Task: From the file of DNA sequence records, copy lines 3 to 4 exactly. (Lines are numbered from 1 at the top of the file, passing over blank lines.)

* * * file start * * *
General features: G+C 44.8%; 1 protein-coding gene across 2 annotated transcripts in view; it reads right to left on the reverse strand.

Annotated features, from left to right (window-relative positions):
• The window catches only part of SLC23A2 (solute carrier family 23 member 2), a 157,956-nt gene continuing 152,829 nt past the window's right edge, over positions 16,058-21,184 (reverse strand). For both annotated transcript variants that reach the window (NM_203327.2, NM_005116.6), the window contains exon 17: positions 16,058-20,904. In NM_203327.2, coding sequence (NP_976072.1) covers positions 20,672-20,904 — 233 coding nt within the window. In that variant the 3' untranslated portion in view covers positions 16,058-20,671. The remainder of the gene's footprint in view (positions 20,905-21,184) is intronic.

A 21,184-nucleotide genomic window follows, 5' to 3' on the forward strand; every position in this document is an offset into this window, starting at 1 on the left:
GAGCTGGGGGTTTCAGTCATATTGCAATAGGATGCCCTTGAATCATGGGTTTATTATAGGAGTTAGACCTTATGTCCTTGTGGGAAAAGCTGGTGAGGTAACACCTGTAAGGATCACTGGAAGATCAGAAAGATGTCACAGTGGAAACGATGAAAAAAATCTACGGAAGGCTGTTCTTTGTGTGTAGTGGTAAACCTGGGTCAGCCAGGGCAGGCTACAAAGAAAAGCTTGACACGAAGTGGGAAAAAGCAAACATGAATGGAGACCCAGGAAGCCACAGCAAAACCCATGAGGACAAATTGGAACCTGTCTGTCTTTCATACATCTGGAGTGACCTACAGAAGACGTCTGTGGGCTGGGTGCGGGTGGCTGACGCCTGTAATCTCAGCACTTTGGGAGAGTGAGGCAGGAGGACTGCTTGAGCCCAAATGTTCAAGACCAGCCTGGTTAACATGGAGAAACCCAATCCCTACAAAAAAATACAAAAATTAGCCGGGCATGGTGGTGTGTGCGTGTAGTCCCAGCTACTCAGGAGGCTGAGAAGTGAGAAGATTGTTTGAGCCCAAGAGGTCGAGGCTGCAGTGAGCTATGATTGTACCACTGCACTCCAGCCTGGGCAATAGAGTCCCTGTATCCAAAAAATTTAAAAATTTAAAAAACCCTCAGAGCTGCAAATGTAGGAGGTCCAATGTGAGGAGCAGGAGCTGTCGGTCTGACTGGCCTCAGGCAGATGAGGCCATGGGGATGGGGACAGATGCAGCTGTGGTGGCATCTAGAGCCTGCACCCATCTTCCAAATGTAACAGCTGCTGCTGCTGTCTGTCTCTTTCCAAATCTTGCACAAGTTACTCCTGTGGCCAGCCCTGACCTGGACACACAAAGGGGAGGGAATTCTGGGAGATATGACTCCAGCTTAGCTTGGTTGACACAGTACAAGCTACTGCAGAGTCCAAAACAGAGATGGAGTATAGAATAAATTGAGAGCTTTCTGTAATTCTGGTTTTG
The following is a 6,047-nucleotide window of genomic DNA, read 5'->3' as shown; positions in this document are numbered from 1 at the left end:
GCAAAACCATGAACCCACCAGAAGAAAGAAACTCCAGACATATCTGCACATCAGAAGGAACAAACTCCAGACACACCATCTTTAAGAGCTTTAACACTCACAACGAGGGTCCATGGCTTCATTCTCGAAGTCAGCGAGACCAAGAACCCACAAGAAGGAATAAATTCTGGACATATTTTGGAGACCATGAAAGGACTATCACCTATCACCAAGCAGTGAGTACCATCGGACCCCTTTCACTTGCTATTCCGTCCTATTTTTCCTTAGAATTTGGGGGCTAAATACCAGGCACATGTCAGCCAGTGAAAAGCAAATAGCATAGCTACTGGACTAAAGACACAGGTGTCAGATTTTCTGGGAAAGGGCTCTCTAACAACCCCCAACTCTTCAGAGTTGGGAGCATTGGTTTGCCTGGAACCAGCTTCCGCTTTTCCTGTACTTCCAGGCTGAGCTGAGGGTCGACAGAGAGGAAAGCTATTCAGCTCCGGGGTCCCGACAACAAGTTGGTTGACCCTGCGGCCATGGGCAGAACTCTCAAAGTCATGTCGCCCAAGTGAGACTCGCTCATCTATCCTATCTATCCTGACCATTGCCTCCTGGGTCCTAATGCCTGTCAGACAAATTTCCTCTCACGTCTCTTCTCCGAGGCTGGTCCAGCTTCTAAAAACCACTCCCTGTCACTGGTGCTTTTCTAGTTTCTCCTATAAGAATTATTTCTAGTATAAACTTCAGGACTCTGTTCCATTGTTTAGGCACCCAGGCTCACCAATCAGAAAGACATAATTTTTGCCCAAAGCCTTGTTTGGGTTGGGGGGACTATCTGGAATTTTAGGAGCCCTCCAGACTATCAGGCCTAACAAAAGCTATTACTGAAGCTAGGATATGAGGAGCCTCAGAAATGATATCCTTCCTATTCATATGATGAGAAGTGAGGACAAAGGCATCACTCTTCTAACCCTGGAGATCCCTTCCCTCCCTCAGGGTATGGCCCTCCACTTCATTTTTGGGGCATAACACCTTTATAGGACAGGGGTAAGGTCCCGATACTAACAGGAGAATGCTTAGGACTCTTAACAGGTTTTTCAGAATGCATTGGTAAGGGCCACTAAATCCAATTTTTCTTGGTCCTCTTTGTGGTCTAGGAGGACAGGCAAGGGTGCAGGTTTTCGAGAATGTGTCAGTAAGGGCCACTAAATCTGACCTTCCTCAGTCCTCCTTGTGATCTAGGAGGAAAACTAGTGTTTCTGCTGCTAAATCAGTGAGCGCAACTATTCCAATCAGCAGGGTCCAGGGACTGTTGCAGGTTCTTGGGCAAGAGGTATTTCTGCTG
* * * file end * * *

• The window catches only part of SLC23A2 (solute carrier family 23 member 2), a 157,956-nt gene continuing 152,829 nt past the window's right edge, over positions 16,058-21,184 (reverse strand). For both annotated transcript variants that reach the window (NM_203327.2, NM_005116.6), the window contains exon 17: positions 16,058-20,904. In NM_203327.2, coding sequence (NP_976072.1) covers positions 20,672-20,904 — 233 coding nt within the window. In that variant the 3' untranslated portion in view covers positions 16,058-20,671. The remainder of the gene's footprint in view (positions 20,905-21,184) is intronic.

A 21,184-nucleotide genomic window follows, 5' to 3' on the forward strand; every position in this document is an offset into this window, starting at 1 on the left: